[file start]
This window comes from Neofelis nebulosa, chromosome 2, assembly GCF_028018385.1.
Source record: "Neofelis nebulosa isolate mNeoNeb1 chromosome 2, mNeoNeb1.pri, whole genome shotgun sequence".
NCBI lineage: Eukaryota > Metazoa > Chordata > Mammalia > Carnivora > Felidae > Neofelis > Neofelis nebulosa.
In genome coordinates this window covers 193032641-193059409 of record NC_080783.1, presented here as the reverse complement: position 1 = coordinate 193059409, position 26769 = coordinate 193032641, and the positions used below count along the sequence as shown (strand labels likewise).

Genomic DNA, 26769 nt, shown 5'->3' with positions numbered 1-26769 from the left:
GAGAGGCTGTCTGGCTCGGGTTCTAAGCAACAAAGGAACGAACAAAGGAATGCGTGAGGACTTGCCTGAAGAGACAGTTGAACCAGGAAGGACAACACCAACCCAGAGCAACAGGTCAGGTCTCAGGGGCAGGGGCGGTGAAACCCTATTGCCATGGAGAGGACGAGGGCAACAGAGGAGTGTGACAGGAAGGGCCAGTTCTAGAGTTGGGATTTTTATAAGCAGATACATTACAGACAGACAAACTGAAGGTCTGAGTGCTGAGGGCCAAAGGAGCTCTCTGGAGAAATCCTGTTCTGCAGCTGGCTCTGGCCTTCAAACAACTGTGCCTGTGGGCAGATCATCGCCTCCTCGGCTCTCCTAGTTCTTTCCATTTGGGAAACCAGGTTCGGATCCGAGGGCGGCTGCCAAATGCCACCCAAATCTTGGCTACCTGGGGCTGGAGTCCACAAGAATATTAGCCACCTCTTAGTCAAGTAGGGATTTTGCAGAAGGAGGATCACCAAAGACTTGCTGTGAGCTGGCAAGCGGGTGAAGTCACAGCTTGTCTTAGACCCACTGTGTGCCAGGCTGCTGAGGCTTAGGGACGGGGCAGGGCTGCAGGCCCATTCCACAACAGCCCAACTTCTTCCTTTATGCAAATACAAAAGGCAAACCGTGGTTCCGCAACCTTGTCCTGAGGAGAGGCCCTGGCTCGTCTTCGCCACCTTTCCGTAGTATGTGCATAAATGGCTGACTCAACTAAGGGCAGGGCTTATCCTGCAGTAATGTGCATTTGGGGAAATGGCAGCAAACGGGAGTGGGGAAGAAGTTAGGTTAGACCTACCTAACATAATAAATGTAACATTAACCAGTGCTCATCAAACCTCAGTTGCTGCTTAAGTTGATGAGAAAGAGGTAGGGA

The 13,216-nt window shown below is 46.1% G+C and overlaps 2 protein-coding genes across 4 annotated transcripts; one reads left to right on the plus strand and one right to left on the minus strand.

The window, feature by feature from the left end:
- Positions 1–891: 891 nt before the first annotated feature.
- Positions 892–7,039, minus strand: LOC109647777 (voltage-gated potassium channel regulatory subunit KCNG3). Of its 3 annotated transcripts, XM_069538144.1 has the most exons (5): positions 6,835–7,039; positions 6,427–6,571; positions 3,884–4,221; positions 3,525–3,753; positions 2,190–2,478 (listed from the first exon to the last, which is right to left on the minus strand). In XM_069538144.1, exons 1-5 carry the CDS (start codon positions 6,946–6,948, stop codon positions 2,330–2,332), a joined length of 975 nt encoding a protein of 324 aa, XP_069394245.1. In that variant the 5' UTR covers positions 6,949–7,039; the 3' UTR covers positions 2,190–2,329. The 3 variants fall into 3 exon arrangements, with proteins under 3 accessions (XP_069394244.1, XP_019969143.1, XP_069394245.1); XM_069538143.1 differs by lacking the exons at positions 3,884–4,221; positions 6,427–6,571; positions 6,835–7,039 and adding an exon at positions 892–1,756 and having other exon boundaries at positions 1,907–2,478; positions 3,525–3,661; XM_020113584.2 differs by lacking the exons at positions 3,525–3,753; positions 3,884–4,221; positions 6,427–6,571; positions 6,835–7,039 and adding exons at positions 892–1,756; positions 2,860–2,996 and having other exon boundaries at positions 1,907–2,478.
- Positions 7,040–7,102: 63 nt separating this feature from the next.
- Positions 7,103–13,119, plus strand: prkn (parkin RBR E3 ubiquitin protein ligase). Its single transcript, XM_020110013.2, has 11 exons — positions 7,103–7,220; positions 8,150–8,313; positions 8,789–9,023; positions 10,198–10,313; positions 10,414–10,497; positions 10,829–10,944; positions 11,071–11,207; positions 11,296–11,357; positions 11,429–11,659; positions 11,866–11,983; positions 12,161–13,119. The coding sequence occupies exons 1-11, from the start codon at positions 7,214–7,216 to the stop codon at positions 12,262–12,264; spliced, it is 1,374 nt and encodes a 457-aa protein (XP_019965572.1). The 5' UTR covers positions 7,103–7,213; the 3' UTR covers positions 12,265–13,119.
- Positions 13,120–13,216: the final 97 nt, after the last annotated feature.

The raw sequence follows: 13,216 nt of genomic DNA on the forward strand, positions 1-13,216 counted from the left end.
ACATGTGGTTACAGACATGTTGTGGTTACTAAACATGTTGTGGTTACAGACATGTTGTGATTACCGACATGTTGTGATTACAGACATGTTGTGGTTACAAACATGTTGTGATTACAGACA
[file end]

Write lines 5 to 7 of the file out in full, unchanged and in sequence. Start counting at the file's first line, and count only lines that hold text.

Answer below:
Genomic DNA, 26769 nt, shown 5'->3' with positions numbered 1-26769 from the left:
GAGAGGCTGTCTGGCTCGGGTTCTAAGCAACAAAGGAACGAACAAAGGAATGCGTGAGGACTTGCCTGAAGAGACAGTTGAACCAGGAAGGACAACACCAACCCAGAGCAACAGGTCAGGTCTCAGGGGCAGGGGCGGTGAAACCCTATTGCCATGGAGAGGACGAGGGCAACAGAGGAGTGTGACAGGAAGGGCCAGTTCTAGAGTTGGGATTTTTATAAGCAGATACATTACAGACAGACAAACTGAAGGTCTGAGTGCTGAGGGCCAAAGGAGCTCTCTGGAGAAATCCTGTTCTGCAGCTGGCTCTGGCCTTCAAACAACTGTGCCTGTGGGCAGATCATCGCCTCCTCGGCTCTCCTAGTTCTTTCCATTTGGGAAACCAGGTTCGGATCCGAGGGCGGCTGCCAAATGCCACCCAAATCTTGGCTACCTGGGGCTGGAGTCCACAAGAATATTAGCCACCTCTTAGTCAAGTAGGGATTTTGCAGAAGGAGGATCACCAAAGACTTGCTGTGAGCTGGCAAGCGGGTGAAGTCACAGCTTGTCTTAGACCCACTGTGTGCCAGGCTGCTGAGGCTTAGGGACGGGGCAGGGCTGCAGGCCCATTCCACAACAGCCCAACTTCTTCCTTTATGCAAATACAAAAGGCAAACCGTGGTTCCGCAACCTTGTCCTGAGGAGAGGCCCTGGCTCGTCTTCGCCACCTTTCCGTAGTATGTGCATAAATGGCTGACTCAACTAAGGGCAGGGCTTATCCTGCAGTAATGTGCATTTGGGGAAATGGCAGCAAACGGGAGTGGGGAAGAAGTTAGGTTAGACCTACCTAACATAATAAATGTAACATTAACCAGTGCTCATCAAACCTCAGTTGCTGCTTAAGTTGATGAGAAAGAGGTAGGGA

The 13,216-nt window shown below is 46.1% G+C and overlaps 2 protein-coding genes across 4 annotated transcripts; one reads left to right on the plus strand and one right to left on the minus strand.